Basic ideas of Kabbalah

The Hebrew word Kabbalah (קַבָּלָה, “reception”) refers to secret, esoteric mystical teachings said to have been revealed to figures in the Bible, and some from the first century CE. These teachings are said to have been secretly transmitted from teacher to pupil until today. These teachings concern the nature of God, how God created the universe, and how the universe works.

One of the ideas addressed in kabbalah is that God is totally unlike anything in the world. Since God is so different from the universe then how could the universe have been created in the first place? How can there be any interaction between the Creator and the created?

This question prompts speculation on two aspects of God, (a) God Himself, who is unknowable, and (b) the revealed aspect of God who created the universe and interacts with mankind.

Some Kabbalists, such as Moses Cordovero and those in Chabad Lubavitch, teach that the first aspect of God is all that exists: Nothing exists except for God. All else is an illusion. This idea is often compared to panentheism.

Other schools of Kabbalist thought holds that there is an additional aspect of God that is revealed to the world. Kabbalists speak of the first aspect of God as En Sof, (אין סוף ,the infinite) or “that which has no limits”. Nothing can be said about this aspect of God. The second aspect of God is that which interacts with our universe. This aspect does so through emanations called ‘sefirot’; these mediate the interaction of the ultimate unknowable God with the physical and spiritual world that we know. 

Some explain the sefirot as stages of the creative process whereby God, from His own infinite being, created the progression of realms which culminated in our finite, physical universe.

he Zohar: Pritzker Edition

Our actions literally affect spiritual dimensions

Kabbalah ascribes a remarkably significant meaning to tefila (prayer) and ritual: these are said to affect the very fabric of reality itself. If humans have the right intentions, recite the correct prayers with the correct wording, and perform the correct rituals, then we literally restructure and repair our imperfect, shattered universe.

Conversely, choosing other words and actions can further damage spiritual levels of reality, strengthening dark forces, and negatively affecting the world in which we live.

This approach has been taken by the Chassidei Ashkenaz (German pietists of the Middle-Ages), the Zohar, the Arizal’s Kabbalist tradition, Moshe Chaim Luzzatto (the Ramchal,) most of Hassidism, Rabbi Elijah ben Solomon Zalman (the Vilna Gaon,) and Jacob Emden.

On the other hand, many religious Jews reject this aspect of kabbalah as, in their view, it becomes indistinguishable from theurgy (“practical magic”.)

Kabbalistic schools of thought

Over time, various mystical schools of thought developed. The most prominent schools of thought include: The Hasidei Ashkenaz (חסידי אשכנז), medieval German pietists. Despite their name they have no connection to the later Hasidic Jewish movement. This group was active from 1150 to 1250 CE.

Medieval Spanish scholars – Sages of Provence and Languedoc in southern France in the latter 1100s.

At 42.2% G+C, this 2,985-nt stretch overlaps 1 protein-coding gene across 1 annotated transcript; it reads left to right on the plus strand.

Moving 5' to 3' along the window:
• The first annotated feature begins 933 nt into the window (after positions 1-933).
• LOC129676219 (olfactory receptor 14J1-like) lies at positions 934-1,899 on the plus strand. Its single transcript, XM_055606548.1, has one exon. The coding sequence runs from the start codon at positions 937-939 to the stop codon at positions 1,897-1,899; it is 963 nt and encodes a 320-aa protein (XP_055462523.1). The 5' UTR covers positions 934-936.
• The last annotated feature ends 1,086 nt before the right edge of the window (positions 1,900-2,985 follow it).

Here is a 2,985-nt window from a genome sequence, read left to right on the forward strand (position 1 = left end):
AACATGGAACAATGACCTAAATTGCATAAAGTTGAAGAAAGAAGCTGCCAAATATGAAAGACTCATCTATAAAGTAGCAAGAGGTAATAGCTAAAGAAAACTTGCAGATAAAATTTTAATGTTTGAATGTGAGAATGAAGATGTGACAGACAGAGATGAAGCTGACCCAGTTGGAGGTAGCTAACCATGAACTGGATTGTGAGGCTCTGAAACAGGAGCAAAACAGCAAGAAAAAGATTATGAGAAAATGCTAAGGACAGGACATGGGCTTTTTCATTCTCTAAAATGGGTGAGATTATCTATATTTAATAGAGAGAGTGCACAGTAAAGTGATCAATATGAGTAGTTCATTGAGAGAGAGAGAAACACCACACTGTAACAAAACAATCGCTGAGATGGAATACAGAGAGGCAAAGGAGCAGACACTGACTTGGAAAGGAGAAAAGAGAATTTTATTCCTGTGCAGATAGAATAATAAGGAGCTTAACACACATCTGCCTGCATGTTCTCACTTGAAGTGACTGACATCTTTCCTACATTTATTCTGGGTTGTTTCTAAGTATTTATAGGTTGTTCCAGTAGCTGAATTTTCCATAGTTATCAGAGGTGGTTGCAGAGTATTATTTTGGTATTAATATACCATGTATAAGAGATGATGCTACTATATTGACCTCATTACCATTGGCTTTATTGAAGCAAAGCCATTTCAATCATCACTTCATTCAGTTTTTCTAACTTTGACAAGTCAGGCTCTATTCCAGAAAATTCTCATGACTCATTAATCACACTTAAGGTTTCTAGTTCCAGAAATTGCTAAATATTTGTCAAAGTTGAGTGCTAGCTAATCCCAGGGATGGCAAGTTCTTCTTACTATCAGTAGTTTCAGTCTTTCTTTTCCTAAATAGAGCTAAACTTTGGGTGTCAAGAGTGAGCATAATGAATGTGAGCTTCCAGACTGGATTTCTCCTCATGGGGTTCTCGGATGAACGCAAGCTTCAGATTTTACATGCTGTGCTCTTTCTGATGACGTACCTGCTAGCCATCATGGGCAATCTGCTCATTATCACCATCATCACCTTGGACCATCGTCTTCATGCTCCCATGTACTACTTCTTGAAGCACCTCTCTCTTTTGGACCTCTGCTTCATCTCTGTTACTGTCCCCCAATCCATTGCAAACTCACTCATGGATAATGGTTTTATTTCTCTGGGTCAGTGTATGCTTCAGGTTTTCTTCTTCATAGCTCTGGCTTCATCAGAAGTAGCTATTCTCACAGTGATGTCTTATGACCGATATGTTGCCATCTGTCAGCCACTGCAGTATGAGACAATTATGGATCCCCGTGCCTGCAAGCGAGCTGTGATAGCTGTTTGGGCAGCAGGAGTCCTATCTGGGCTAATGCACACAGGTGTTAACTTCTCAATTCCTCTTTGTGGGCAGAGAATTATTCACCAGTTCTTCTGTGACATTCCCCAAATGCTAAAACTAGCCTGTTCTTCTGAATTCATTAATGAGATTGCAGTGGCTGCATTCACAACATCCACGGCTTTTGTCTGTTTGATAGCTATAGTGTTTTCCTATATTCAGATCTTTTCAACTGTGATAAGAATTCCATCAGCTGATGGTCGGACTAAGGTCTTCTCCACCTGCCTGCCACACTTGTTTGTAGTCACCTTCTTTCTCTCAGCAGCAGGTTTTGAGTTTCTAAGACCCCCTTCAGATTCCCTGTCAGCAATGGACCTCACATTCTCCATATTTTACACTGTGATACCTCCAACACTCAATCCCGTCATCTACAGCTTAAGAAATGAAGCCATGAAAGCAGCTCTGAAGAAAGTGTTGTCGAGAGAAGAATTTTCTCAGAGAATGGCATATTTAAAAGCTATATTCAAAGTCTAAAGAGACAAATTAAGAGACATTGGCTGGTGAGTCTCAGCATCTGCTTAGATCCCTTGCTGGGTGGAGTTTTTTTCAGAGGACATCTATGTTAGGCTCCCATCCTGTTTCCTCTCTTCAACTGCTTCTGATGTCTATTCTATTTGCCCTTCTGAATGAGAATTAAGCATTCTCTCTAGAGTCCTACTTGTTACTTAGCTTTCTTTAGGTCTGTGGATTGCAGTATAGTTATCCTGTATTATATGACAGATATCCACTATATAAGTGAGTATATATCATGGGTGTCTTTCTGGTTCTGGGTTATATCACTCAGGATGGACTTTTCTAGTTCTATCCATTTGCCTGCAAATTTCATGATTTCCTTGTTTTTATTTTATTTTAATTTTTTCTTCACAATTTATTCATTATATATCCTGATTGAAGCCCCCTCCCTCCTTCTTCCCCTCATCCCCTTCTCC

The teachings of Moses ben Jacob Cordovero (משה קורדובירו) ).1522-1570)

Lurianic Kabbalah. This is a school of thought named after Rabbi Isaac Luria (1534–1572.) He is known to his followers as the ARI’zal. Luria’s interpretation of the Zohar and earlier texts were recorded by his students. They read his teachings back into the Zohar and all earlier texts.

Lurianic Kabbalah describes new doctrines of the origins of Creation, and the concepts of Olam HaTohu (עולם התהו “The World of Tohu-Chaos”) and Olam HaTikun (עולם התיקון “The World of Tikun-Rectification”), which represent archetypal spiritual states of being and consciousness. The main popularizer of Luria’s ideas was Rabbi Hayyim ben Joseph Vital of Calabria.

Criticisms of Kabbalah

In much of Orthodoxy, Kabbalah is taught as the official theology of Judaism. So it comes as a shock for some people to discover that most Jews throughout history have never believed in Kabbalah, and further, that many religious Jews reject part or all of Kabbalah. What are the core issues? Click here to learn more.


So you want to learn Kabbalah. Where do you start? Types of Jewish mystical literature

Rationalism and Mysticism – Two ways to approach faith

Concepts of Hasidic thought


Hishtalshelut – process whereby the complex reality of our universe unfolds out of God’s absolute oneness.

Ideas & terminology – mysticism and Kabbalah

Hasidic thought transforms Kabbalah into a psychological dimension

According to Orthodox Judaism, Where does kabbalah come from?

The Zohar

The origin of the Zohar

The development of the Zohar

Judaism , Christianity and Zohardoxy

Christological statements in the Zohar  

Related topics

Kabbalah and science Parallels in Jewish mysticism and modern physics

Gematria (Jewish numerology) Neo-Hasidism

Reincarnation (גּלְגּוּל “transmigration of souls”)

Reincarnation and pseudoscience, the views of Alon Anava Tikkun Olam in Judaism

Books on Kabbalah and mysticism p.1

Books on Kabbalah and mysticism p.2

Kabbalah Timeline

Merkabah mysticism 100 BCE -> 1000 CE

Sefer Yetzirah (proto) 100 CE

Sefer Yetzirah (expanded version) 200-500 CE

Sefer haBahir 900s-1100s CE

Abraham Abulafia, Sefer haYashar 1200s, Spain, Italy, Malta (pre Zohar) – are any of his books popularly studied?

Zohar 1300 CE Moses de León, Moshe ben Shem-Tov c. 1240–1305 Spain

Moses ben Jacob Cordovero, the Ramak רמ״ק‎, 1500s CE Tsfat

Isaac Luria, Ha’Ari, 1500s CE, Tsafat

Hayyim ben Joseph Vital, 1600 CE Tsafat


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